Thursday, October 13, 2016

In short: The Black Fables (2015)

Original title: As Fábulas Negras

Four kids play and bicker in the jungle. From time to time, they tell each other stories – about the monster from the sewers that munches the fat corrupt mayor’s guts, a werewolf, the curse of a saci, violent shenanigans at a boarding school, and the gruesome, devil-inspired revenge of a betrayed wife. Blood, guts and undetermined bodily fluids flow and splatter.

For various political and cultural reasons, Brazil has always been a particularly difficult country to make horror movies in. There were of course the films of José Mojica Marins (Coffin Joe/Joe de Caixao), but otherwise, genre entries have been few and far between, and the idea of “mainstream horror” as it exists in the US, where big studios involve themselves in the genre (though usually on the cheap compared to everything else they do), seems pretty much unthinkable. So Brazilian horror generally happens independently, on lowest budgets, and probably without much fanfare, making German genre filmmaking look as if it were in a happy place.

One of the more successful – at least in so far as you can actually see his films outside of Brazil – genre filmmakers in the country is Rodrigo Aragão. Aragão is also the lead writer and instigator of this anthology film that brings together himself, Petter Baiestorf, Joel Caetano, Marcelo Castanheira, and the great José Mojica Marins himself for a film with segments based on Brazilian folk tales and dollops of gore.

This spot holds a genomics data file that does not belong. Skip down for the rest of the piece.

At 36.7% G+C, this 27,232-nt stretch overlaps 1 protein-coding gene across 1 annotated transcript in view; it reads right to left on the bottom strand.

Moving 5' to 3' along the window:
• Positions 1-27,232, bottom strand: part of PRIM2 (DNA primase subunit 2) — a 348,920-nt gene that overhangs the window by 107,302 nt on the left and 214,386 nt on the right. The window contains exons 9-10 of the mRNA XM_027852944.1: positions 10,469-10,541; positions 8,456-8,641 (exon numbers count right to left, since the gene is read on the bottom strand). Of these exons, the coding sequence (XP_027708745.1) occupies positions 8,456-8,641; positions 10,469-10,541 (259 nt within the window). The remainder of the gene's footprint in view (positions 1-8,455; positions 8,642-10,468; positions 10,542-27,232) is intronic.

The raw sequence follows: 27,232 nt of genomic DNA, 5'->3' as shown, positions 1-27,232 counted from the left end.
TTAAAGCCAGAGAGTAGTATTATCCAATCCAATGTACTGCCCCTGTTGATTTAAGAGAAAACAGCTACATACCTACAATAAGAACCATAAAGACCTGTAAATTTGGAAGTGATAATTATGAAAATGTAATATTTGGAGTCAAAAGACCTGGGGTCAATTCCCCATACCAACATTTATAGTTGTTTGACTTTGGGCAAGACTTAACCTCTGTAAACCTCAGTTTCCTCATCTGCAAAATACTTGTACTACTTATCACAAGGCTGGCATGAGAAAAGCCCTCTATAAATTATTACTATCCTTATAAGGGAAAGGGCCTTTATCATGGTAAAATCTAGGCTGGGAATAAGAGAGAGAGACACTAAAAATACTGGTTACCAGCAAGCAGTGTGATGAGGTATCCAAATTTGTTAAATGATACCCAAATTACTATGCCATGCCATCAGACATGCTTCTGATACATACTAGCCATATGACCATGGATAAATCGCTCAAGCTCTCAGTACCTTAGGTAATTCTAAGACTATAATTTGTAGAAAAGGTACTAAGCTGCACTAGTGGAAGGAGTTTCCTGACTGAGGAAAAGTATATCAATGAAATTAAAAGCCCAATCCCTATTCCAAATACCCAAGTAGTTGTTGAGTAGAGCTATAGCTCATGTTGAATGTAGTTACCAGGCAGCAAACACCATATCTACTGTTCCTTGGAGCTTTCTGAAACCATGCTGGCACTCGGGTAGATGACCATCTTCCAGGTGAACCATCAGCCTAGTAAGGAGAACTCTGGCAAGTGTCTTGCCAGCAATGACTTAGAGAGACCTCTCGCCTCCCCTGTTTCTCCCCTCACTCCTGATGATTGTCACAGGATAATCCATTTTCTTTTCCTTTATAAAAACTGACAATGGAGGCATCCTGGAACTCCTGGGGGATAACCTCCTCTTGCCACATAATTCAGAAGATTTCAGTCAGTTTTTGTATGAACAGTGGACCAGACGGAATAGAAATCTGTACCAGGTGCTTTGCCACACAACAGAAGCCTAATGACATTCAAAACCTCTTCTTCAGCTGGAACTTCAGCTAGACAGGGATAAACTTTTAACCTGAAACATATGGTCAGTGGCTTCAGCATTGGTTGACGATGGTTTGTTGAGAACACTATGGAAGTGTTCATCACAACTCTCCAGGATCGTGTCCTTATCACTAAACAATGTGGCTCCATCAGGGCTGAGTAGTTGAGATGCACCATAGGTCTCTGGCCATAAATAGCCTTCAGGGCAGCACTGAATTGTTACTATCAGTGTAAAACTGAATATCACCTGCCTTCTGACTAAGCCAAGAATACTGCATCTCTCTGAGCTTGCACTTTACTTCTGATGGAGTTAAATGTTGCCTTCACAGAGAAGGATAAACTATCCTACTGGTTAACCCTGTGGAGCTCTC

Marins’s segment about the saci, exorcism, and assorted bizarrery is the film’s highlight. It’s clearly cheap, but it’s also sharp, funny, and strange, cut to the best soundtrack of the anthology and made with the sort of off-handed verve you’d forgive a director of Marins’s age not to have anymore. There is – as with some of the other segments – also still a degree of subversive, angry political subtext to Marins’s piece, a deep distrust of authority carried by the sheer joy of transgressing against the rules of polite, conservative society.
That latter part all of the segments have more or less in common. Unlike many movies featuring the sort of gloopy gore on display here, the blood and guts are not exclusively symbols of nostalgia for the 80s or the mere fulfilment of genre expectations (though they certainly are both of that too) but also a sort of rebellion against the status quo. It’s actually pretty punk rock.

Given that, it actually seems to miss the point to complain about sometimes amateurish acting or the general simplicity of the stories here – this one’s really not at all in the market for being a tasteful bit of filmmaking, but still understands horror as a thing to provoke the polite classes with. The Black Fables does generally good work with that, and it’s the kind of anthology movie where even the worst segment (that would be the werewolf one) has at least on great thing in it (that would be the reverse werewolf transformation).

I found myself enjoying The Black Fables much more than I usually do with gore-heavy movies, perhaps because the gore isn’t pointless posturing as actually part of the point here.

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